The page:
Distillation takes place near the vineyards, after which the clear holanda (yes, the name is still used to describe a high-grade and very flavorful wine distillate of about 65 percent alcohol) is transported to the Jerez region and put into large oak barrels. There the holanda sits, usually for a few years, until it is deemed ready for alcohol reduction (to about 40-44 percent ABV) and maturation in the same type of solera and criadera system used for Sherry.
When you pour yourself a snifter of fine Brandy de Jerez, one of the first things you notice is the brandy’s dark, almost black-coffee color. Unlike lighter-colored Cognac or Armagnac, both of which spend some time in new French oak casks, Brandy de Jerez is aged entirely in 500-liter American oak barrels that previously held Sherry. The barrels are largely neutral and fairly porous, which allows for subtle oxidation and maturation, hence the dark color of many long-aged Solera Gran Reserva brandies.
The barrels also impart flavor and body. A barrel that was once part of a fino solera will impart a finer, leaner, sharper quality to the brandy, whereas a butt that contained an oloroso or sweet Sherry will impart richness. The strong characteristic of vanilla in the bouquet and on the palate is the result of the interaction between the alcohol in the brandy and the chemical compounds in the wood.
But even more important than the barrels themselves is the unique system of aging the brandy after the holanda has been diluted. As with Sherry, aging is done in a dynamic solera consisting of multiple rows of barrels called criaderas. Each criadera contains brandy of a different age, with the youngest labeled criadera one, and the oldest labeled criadera seven, eight, even 20 or 25, depending on how many criaderas the producer wants to maintain. When it is time to take brandy for bottling, a fraction of the oldest criadera’s contents is removed, sometimes as much as one-third. Somewhat confusingly, the oldest criadera is referred to as the solera, the same term that is applied to the whole aging system.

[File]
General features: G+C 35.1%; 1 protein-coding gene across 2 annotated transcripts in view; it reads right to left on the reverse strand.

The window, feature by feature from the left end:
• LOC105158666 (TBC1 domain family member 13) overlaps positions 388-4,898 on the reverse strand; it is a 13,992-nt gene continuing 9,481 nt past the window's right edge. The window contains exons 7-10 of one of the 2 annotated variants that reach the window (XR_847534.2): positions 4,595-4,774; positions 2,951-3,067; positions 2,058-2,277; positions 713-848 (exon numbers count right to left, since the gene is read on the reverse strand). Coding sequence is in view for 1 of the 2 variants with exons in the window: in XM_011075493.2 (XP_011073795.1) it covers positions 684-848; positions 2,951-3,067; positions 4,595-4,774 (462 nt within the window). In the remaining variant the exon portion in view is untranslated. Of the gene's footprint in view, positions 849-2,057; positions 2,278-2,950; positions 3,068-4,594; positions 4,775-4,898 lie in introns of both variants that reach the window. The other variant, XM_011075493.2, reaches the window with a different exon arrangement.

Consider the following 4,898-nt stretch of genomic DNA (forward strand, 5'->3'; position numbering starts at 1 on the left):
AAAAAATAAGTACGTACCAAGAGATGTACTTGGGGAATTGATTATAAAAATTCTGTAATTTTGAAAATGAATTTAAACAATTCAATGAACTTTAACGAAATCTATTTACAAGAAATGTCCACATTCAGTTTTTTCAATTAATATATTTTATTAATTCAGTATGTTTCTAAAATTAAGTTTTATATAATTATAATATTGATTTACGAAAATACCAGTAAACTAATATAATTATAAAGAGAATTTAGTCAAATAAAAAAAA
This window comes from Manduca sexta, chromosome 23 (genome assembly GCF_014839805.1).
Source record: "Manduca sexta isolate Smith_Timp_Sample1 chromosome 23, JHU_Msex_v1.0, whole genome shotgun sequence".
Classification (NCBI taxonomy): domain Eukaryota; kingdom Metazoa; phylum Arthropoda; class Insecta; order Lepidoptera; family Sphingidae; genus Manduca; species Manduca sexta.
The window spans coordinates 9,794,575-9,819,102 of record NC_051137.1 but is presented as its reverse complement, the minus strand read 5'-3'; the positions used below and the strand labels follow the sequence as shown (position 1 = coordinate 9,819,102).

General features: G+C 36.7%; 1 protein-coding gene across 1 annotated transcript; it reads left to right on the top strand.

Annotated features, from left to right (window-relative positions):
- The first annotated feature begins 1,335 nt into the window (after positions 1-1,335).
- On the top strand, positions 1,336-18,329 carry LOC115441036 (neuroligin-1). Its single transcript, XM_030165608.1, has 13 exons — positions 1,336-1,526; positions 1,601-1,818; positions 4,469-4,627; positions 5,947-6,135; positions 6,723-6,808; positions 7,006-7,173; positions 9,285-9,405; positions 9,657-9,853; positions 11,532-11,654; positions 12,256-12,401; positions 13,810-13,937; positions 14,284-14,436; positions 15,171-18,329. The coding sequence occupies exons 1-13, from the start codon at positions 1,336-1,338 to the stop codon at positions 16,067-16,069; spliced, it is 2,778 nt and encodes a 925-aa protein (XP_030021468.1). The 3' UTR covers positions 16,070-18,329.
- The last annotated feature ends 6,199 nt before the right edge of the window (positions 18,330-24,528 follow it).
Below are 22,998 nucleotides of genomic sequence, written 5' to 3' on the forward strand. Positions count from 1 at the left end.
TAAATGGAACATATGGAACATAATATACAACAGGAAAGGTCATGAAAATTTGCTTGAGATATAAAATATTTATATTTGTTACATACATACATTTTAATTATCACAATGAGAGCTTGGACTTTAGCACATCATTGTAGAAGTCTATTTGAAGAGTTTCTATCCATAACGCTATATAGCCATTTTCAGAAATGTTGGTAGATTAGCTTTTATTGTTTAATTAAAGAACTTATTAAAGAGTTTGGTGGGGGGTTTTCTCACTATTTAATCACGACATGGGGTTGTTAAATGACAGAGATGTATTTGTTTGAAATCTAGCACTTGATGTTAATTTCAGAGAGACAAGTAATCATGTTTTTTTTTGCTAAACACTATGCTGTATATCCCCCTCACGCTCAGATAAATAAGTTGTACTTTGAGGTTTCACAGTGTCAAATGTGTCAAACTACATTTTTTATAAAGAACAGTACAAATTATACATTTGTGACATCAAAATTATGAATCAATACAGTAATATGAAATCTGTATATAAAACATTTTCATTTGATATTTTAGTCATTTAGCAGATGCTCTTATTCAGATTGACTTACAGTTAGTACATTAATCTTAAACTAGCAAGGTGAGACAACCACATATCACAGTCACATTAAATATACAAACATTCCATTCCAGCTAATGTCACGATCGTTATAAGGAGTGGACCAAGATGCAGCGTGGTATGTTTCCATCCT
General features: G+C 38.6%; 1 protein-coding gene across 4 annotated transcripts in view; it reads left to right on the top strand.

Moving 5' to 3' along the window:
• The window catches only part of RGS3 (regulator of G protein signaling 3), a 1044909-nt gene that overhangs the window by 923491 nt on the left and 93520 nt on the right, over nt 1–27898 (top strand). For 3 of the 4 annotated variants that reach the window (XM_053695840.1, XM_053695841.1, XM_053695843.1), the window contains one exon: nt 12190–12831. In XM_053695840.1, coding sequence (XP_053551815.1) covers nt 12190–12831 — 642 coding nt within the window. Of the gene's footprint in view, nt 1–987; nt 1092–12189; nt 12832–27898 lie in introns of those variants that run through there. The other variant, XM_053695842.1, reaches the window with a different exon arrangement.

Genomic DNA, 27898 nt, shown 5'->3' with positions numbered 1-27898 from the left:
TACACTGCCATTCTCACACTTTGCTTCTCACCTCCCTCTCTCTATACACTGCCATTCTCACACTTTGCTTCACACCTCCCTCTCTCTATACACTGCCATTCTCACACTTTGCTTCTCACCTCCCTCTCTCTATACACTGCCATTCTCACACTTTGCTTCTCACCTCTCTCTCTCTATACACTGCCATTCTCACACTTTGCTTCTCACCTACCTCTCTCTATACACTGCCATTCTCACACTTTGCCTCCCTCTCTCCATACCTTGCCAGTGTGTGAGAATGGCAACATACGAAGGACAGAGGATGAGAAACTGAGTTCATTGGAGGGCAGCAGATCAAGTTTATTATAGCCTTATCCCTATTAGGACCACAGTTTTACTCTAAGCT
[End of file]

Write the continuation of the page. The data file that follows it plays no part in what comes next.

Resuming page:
Once brandy has been removed from the “solera” criadera for bottling, brandy from the next oldest criadera is taken to replace what has been taken out. That procedure is then repeated up the line, with, for example, a portion of criadera, two fortifying criadera three, and ultimately criadera one receiving a new batch of holanda. The maturing spirit movement from criadera to criadera is why it’s called a dynamic aging system. The logic behind the solera system is that when a younger brandy is blended into an older one, the younger one acquires the older brandy’s flavor and character. Aeration and accelerated oxidization also occur when the brandy is moved from one criadera to the next. The ultimate goal in solera aging is to create complexity, richness, and softness in the brandy, which exists in all of the Solera Gran Reserva brandies I sampled when visiting the Jerez region.
Should you visit Andalusia and the so-called Sherry Triangle, you will want to stroll through the cavernous bodegas in the center of Jerez, where you will see firsthand the 12-foot-high brandy soleras sitting elbow to elbow with barrels holding Sherry. The vaulted mosque-like bodegas of the old-school producers are all very well ventilated. They also have sand floors, which can be wet down during the sweltering summers to ensure proper humidity and control the bodegas’ temperature. And just like with Sherry, it is in these bodegas that the master blenders work their magic. “What is it that makes one brandy different from another?” asked Luís Díez, rhetorically, as we toured Sanchez Romate’s Cardenal Mendoza bodega in Jerez. “It’s the blending, knowing when and how much to take from each criadera, and which barrels to use.”